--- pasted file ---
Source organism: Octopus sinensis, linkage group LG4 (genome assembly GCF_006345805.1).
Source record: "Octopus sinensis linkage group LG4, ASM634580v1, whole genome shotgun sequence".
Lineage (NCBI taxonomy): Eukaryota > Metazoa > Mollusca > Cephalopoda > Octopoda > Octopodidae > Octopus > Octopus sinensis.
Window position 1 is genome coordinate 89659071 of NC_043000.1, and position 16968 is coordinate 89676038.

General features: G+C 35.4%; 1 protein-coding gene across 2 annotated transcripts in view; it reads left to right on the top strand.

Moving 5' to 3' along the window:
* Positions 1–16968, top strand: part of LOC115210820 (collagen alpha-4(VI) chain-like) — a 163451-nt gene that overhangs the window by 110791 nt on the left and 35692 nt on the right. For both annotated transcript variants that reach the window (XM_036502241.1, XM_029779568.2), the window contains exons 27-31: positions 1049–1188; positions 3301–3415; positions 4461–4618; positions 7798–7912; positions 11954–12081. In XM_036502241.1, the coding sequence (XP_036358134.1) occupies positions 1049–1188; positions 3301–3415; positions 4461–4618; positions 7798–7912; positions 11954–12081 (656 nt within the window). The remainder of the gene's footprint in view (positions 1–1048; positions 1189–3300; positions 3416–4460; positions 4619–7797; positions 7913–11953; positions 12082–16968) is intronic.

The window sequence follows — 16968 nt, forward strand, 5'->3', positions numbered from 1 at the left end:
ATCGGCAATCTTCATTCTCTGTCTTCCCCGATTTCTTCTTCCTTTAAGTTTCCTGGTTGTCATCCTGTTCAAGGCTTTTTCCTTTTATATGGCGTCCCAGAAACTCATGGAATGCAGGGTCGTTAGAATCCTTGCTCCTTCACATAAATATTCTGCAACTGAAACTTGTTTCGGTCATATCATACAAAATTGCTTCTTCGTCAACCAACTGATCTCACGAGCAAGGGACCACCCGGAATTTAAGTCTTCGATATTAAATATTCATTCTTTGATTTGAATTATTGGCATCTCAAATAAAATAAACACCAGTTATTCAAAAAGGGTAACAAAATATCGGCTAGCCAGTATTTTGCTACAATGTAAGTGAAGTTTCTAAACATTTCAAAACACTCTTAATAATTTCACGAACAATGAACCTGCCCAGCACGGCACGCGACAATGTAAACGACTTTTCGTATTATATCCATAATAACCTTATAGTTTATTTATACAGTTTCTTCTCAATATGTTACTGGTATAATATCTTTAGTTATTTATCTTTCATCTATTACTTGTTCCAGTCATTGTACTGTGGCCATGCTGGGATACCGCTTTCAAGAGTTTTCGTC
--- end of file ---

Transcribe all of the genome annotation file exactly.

Source organism: Octopus sinensis, linkage group LG4 (genome assembly GCF_006345805.1).
Source record: "Octopus sinensis linkage group LG4, ASM634580v1, whole genome shotgun sequence".
Lineage (NCBI taxonomy): Eukaryota > Metazoa > Mollusca > Cephalopoda > Octopoda > Octopodidae > Octopus > Octopus sinensis.
Window position 1 is genome coordinate 89659071 of NC_043000.1, and position 16968 is coordinate 89676038.

General features: G+C 35.4%; 1 protein-coding gene across 2 annotated transcripts in view; it reads left to right on the top strand.

Moving 5' to 3' along the window:
* Positions 1–16968, top strand: part of LOC115210820 (collagen alpha-4(VI) chain-like) — a 163451-nt gene that overhangs the window by 110791 nt on the left and 35692 nt on the right. For both annotated transcript variants that reach the window (XM_036502241.1, XM_029779568.2), the window contains exons 27-31: positions 1049–1188; positions 3301–3415; positions 4461–4618; positions 7798–7912; positions 11954–12081. In XM_036502241.1, the coding sequence (XP_036358134.1) occupies positions 1049–1188; positions 3301–3415; positions 4461–4618; positions 7798–7912; positions 11954–12081 (656 nt within the window). The remainder of the gene's footprint in view (positions 1–1048; positions 1189–3300; positions 3416–4460; positions 4619–7797; positions 7913–11953; positions 12082–16968) is intronic.

The window sequence follows — 16968 nt, forward strand, 5'->3', positions numbered from 1 at the left end:
ATCGGCAATCTTCATTCTCTGTCTTCCCCGATTTCTTCTTCCTTTAAGTTTCCTGGTTGTCATCCTGTTCAAGGCTTTTTCCTTTTATATGGCGTCCCAGAAACTCATGGAATGCAGGGTCGTTAGAATCCTTGCTCCTTCACATAAATATTCTGCAACTGAAACTTGTTTCGGTCATATCATACAAAATTGCTTCTTCGTCAACCAACTGATCTCACGAGCAAGGGACCACCCGGAATTTAAGTCTTCGATATTAAATATTCATTCTTTGATTTGAATTATTGGCATCTCAAATAAAATAAACACCAGTTATTCAAAAAGGGTAACAAAATATCGGCTAGCCAGTATTTTGCTACAATGTAAGTGAAGTTTCTAAACATTTCAAAACACTCTTAATAATTTCACGAACAATGAACCTGCCCAGCACGGCACGCGACAATGTAAACGACTTTTCGTATTATATCCATAATAACCTTATAGTTTATTTATACAGTTTCTTCTCAATATGTTACTGGTATAATATCTTTAGTTATTTATCTTTCATCTATTACTTGTTCCAGTCATTGTACTGTGGCCATGCTGGGATACCGCTTTCAAGAGTTTTCGTC